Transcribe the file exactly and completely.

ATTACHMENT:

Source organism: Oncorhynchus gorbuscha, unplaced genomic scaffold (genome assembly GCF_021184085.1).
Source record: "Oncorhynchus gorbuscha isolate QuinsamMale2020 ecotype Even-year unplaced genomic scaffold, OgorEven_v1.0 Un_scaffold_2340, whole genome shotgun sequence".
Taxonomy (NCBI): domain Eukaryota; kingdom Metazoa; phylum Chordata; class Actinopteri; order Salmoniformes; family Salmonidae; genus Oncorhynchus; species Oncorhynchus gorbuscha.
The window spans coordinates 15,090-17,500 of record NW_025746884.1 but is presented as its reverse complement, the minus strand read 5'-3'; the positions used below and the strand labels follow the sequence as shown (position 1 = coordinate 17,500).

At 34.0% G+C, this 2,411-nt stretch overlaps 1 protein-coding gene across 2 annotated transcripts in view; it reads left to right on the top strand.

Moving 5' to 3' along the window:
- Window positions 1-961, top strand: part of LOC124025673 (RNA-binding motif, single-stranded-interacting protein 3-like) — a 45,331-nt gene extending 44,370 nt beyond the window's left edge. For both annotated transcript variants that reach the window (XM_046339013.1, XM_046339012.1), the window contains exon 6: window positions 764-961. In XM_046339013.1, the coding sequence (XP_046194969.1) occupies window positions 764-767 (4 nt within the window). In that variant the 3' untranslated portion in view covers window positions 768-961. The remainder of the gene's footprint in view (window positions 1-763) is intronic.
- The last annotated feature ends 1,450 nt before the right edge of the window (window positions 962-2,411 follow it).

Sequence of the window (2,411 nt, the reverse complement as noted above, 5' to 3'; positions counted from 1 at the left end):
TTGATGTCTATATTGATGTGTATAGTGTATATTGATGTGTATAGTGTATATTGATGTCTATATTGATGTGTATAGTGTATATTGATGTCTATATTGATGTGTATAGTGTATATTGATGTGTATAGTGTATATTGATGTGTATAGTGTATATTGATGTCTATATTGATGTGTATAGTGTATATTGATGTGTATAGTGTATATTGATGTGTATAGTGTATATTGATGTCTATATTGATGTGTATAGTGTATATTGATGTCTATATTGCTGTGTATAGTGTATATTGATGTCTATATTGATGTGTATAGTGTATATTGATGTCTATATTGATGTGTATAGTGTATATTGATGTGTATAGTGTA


Source organism: Oncorhynchus gorbuscha, unplaced genomic scaffold (genome assembly GCF_021184085.1).
Source record: "Oncorhynchus gorbuscha isolate QuinsamMale2020 ecotype Even-year unplaced genomic scaffold, OgorEven_v1.0 Un_scaffold_2340, whole genome shotgun sequence".
Taxonomy (NCBI): domain Eukaryota; kingdom Metazoa; phylum Chordata; class Actinopteri; order Salmoniformes; family Salmonidae; genus Oncorhynchus; species Oncorhynchus gorbuscha.
The window spans coordinates 15,090-17,500 of record NW_025746884.1 but is presented as its reverse complement, the minus strand read 5'-3'; the positions used below and the strand labels follow the sequence as shown (position 1 = coordinate 17,500).

At 34.0% G+C, this 2,411-nt stretch overlaps 1 protein-coding gene across 2 annotated transcripts in view; it reads left to right on the top strand.

Moving 5' to 3' along the window:
- Window positions 1-961, top strand: part of LOC124025673 (RNA-binding motif, single-stranded-interacting protein 3-like) — a 45,331-nt gene extending 44,370 nt beyond the window's left edge. For both annotated transcript variants that reach the window (XM_046339013.1, XM_046339012.1), the window contains exon 6: window positions 764-961. In XM_046339013.1, the coding sequence (XP_046194969.1) occupies window positions 764-767 (4 nt within the window). In that variant the 3' untranslated portion in view covers window positions 768-961. The remainder of the gene's footprint in view (window positions 1-763) is intronic.
- The last annotated feature ends 1,450 nt before the right edge of the window (window positions 962-2,411 follow it).

Sequence of the window (2,411 nt, the reverse complement as noted above, 5' to 3'; positions counted from 1 at the left end):
TTGATGTCTATATTGATGTGTATAGTGTATATTGATGTGTATAGTGTATATTGATGTCTATATTGATGTGTATAGTGTATATTGATGTCTATATTGATGTGTATAGTGTATATTGATGTGTATAGTGTATATTGATGTGTATAGTGTATATTGATGTCTATATTGATGTGTATAGTGTATATTGATGTGTATAGTGTATATTGATGTGTATAGTGTATATTGATGTCTATATTGATGTGTATAGTGTATATTGATGTCTATATTGCTGTGTATAGTGTATATTGATGTCTATATTGATGTGTATAGTGTATATTGATGTCTATATTGATGTGTATAGTGTATATTGATGTGTATAGTGTA